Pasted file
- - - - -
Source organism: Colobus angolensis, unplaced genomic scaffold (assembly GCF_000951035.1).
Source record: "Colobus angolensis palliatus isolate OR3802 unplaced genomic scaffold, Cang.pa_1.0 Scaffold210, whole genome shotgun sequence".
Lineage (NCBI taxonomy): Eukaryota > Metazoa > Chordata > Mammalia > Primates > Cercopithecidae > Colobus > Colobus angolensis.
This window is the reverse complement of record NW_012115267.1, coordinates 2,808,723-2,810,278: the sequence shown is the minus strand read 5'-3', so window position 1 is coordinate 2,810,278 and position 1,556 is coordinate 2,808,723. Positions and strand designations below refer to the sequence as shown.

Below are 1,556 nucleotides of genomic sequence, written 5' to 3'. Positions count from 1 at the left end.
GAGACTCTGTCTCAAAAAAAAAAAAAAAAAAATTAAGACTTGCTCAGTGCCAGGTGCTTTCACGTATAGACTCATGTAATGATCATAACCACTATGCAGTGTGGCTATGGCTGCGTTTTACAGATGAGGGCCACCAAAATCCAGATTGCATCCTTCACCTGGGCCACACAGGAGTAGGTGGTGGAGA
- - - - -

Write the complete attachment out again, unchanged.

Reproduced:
Source organism: Colobus angolensis, unplaced genomic scaffold (assembly GCF_000951035.1).
Source record: "Colobus angolensis palliatus isolate OR3802 unplaced genomic scaffold, Cang.pa_1.0 Scaffold210, whole genome shotgun sequence".
Lineage (NCBI taxonomy): Eukaryota > Metazoa > Chordata > Mammalia > Primates > Cercopithecidae > Colobus > Colobus angolensis.
This window is the reverse complement of record NW_012115267.1, coordinates 2,808,723-2,810,278: the sequence shown is the minus strand read 5'-3', so window position 1 is coordinate 2,810,278 and position 1,556 is coordinate 2,808,723. Positions and strand designations below refer to the sequence as shown.

Below are 1,556 nucleotides of genomic sequence, written 5' to 3'. Positions count from 1 at the left end.
GAGACTCTGTCTCAAAAAAAAAAAAAAAAAAATTAAGACTTGCTCAGTGCCAGGTGCTTTCACGTATAGACTCATGTAATGATCATAACCACTATGCAGTGTGGCTATGGCTGCGTTTTACAGATGAGGGCCACCAAAATCCAGATTGCATCCTTCACCTGGGCCACACAGGAGTAGGTGGTGGAGA